The first fossils of Pelagiarctos included just the “chin” end of the jaw, and a handful of large teeth, and were discovered in the 1980′s at the famous Sharktooth Hill fossil site near Bakersfield, California. The jaw  fragment is very large and the two jawbones were fused at the chin – like humans, but not typical for pinnipeds. The large teeth are somewhat similar to those of terrestrial “bone-cracking” carnivores like hyenas, and so Pelagiarctos was interpreted as an apex predator that was adapted to feed upon warm blooded prey, perhaps including smaller pinnipeds and marine birds, in addition to the typical pinniped diet of fish. The large size and fusion of the lower jaws also suggested that Pelagiarctos could produce a large bite force – also pointing towards it being an apex predator, or “killer walrus” if you will.

Lastly, fossils of Pelagiarctos are extremely rare. Although there are hundreds of specimens of other pinnipeds  from Sharktooth Hill – there are only seven known specimens of Pelagiarctos from that site.

In your paper, you describe the discovery of a new jaw bone with teeth. What did this reveal about this walrus’ feeding habits?

The discovery of a more complete specimen allowed us to test the hypothesis that Pelagiarctos was a “killer walrus”. When we examined the new specimen and the original fossils, we found that the teeth really weren’t that sharp at all – in fact, the teeth looked like scaled up versions of the teeth of a much smaller sea lion. This told us that the tooth shape is really just a consequence of Pelagiarctos retaining primitive teeth, rather than being a feeding adaptation.

What about body size? My coauthor, Morgan Churchill, developed a method to reconstruct body size of fossil pinnipeds based on the size of the lower jaw. As mentioned already, Pelagiarctos was indeed large, about the size of large male sea lions. However, when you try to correlate the weight of modern pinnipeds with what they eat , there isn’t really any distinct trend. This is because most modern pinnipeds are generalists, and tend to eat fish, squid, and even krill and mollusks. Even the modern walrus, a mollusk specialist and an exception to the generalist ‘rule’ occasionally kills and eats marine birds and even other pinnipeds. The only pinniped to regularly hunt warm blooded prey – the leopard seal – spends a good deal of the year feeding on krill.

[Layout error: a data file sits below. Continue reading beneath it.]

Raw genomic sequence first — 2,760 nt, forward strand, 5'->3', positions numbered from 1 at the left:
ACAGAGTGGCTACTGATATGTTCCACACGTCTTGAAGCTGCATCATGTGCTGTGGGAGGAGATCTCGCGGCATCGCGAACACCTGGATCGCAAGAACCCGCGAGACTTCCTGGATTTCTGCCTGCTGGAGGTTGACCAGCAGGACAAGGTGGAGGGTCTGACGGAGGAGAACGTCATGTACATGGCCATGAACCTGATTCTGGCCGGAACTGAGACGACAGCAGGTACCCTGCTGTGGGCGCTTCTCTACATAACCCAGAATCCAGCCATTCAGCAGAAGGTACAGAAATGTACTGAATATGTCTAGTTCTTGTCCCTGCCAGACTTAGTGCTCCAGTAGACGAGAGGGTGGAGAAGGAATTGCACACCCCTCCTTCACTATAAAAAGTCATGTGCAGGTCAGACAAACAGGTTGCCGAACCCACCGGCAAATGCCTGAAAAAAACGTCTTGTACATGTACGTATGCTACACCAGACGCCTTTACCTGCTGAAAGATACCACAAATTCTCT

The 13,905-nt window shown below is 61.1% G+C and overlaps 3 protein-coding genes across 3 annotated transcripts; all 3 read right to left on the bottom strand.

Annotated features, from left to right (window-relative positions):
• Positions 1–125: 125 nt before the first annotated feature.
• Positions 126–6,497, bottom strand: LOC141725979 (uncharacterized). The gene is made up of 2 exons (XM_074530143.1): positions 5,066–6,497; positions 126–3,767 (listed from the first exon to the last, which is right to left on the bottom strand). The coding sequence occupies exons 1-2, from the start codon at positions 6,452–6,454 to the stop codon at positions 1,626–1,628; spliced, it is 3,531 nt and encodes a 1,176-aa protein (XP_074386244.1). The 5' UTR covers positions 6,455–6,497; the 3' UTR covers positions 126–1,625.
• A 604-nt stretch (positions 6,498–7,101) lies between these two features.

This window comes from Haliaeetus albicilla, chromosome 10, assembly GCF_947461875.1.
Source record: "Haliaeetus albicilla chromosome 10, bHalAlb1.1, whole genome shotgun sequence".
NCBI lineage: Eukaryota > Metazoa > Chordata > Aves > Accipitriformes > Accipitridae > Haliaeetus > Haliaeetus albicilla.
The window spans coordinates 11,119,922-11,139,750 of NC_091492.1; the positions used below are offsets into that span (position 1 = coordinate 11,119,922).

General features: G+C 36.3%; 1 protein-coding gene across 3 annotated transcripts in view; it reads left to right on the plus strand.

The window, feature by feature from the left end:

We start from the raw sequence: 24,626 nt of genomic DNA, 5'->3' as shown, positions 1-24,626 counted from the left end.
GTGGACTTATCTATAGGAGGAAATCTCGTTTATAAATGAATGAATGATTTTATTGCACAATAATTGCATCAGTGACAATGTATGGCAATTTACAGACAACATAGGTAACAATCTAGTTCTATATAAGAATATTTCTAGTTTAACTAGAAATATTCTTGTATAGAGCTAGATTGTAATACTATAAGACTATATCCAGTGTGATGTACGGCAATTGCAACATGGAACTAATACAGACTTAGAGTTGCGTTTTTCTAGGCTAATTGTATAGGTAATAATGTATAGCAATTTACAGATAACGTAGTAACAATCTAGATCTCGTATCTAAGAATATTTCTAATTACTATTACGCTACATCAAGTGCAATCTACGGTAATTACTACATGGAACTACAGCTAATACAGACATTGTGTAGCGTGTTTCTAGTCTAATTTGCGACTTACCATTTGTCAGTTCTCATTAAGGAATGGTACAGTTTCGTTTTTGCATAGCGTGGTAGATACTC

These alternative interpretations and observations – combined with the lack of feeding adaptations, suggests Pelagiarctos was also a generalist fish eater rather than a “killer walrus” that only hunted marine birds and warm blooded prey.

Does this tell us anything about the walruses that exist today?

This new find and reinterpretation of Pelagiarctos as a fish-eater gives us a slightly more accurate picture of the evolutionary background of the modern walrus. Right now, there is only one modern walrus species but back then, walruses were a very diverse group. Many of these other extinct walruses had strange adaptations – such as the development of upper and lower tusks, gigantic body size, ultradense bones, unusually short forelimbs, and even the loss of all teeth aside from tusks. The myriad types of extinct walruses – Pelagiarctos included – beautifully demonstrate the often convoluted path that evolution can take.

What is the most important aspect of your results?

Pelagiarctos lived roughly 15-18 million years ago; this period is also referred to as the “middle Miocene Climatic Optimum”, and global temperatures increased for a little while. After the optimum, the earth began to cool again.

Any information we can get that improves our knowledge of extinct marine mammal food webs – especially during times of climatic change – is a step forward towards putting together a “deep time” context for understanding modern marine mammal ecology.

Read more about this fossil at the author’s blog.

Image: Artist’s restoration of Pelagiarctos, Robert Boessenecker

Citation: Boessenecker RW, Churchill M (2013) A Reevaluation of the Morphology, Paleoecology, and Phylogenetic Relationships of the Enigmatic Walrus Pelagiarctos. PLoS ONE 8(1): e54311. doi:10.1371/journal.pone.0054311